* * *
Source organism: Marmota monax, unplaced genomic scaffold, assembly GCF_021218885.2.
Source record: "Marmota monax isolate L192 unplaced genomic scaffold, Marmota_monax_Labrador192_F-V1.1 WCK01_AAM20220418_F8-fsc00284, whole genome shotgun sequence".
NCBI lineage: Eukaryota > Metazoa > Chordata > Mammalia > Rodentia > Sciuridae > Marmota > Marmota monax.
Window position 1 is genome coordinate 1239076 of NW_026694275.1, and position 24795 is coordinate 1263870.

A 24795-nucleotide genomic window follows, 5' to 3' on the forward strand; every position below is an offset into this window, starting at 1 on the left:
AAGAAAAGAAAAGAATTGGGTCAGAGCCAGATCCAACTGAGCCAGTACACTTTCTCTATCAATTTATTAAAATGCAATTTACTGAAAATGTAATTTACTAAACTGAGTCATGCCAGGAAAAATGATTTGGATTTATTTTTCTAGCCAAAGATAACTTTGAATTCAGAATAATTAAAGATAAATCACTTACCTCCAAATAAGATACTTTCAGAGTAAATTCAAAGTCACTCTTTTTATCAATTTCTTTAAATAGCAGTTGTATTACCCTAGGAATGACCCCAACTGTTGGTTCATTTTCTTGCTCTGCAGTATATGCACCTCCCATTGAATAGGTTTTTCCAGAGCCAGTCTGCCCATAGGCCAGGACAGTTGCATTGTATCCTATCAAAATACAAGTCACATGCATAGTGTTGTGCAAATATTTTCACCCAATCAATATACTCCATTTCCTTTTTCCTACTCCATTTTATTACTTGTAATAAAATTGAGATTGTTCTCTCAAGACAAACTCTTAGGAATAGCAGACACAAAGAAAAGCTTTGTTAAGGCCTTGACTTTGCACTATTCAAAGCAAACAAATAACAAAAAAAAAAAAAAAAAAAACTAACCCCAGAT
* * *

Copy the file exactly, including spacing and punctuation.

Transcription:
Source organism: Marmota monax, unplaced genomic scaffold, assembly GCF_021218885.2.
Source record: "Marmota monax isolate L192 unplaced genomic scaffold, Marmota_monax_Labrador192_F-V1.1 WCK01_AAM20220418_F8-fsc00284, whole genome shotgun sequence".
NCBI lineage: Eukaryota > Metazoa > Chordata > Mammalia > Rodentia > Sciuridae > Marmota > Marmota monax.
Window position 1 is genome coordinate 1239076 of NW_026694275.1, and position 24795 is coordinate 1263870.

A 24795-nucleotide genomic window follows, 5' to 3' on the forward strand; every position below is an offset into this window, starting at 1 on the left:
AAGAAAAGAAAAGAATTGGGTCAGAGCCAGATCCAACTGAGCCAGTACACTTTCTCTATCAATTTATTAAAATGCAATTTACTGAAAATGTAATTTACTAAACTGAGTCATGCCAGGAAAAATGATTTGGATTTATTTTTCTAGCCAAAGATAACTTTGAATTCAGAATAATTAAAGATAAATCACTTACCTCCAAATAAGATACTTTCAGAGTAAATTCAAAGTCACTCTTTTTATCAATTTCTTTAAATAGCAGTTGTATTACCCTAGGAATGACCCCAACTGTTGGTTCATTTTCTTGCTCTGCAGTATATGCACCTCCCATTGAATAGGTTTTTCCAGAGCCAGTCTGCCCATAGGCCAGGACAGTTGCATTGTATCCTATCAAAATACAAGTCACATGCATAGTGTTGTGCAAATATTTTCACCCAATCAATATACTCCATTTCCTTTTTCCTACTCCATTTTATTACTTGTAATAAAATTGAGATTGTTCTCTCAAGACAAACTCTTAGGAATAGCAGACACAAAGAAAAGCTTTGTTAAGGCCTTGACTTTGCACTATTCAAAGCAAACAAATAACAAAAAAAAAAAAAAAAAAAACTAACCCCAGAT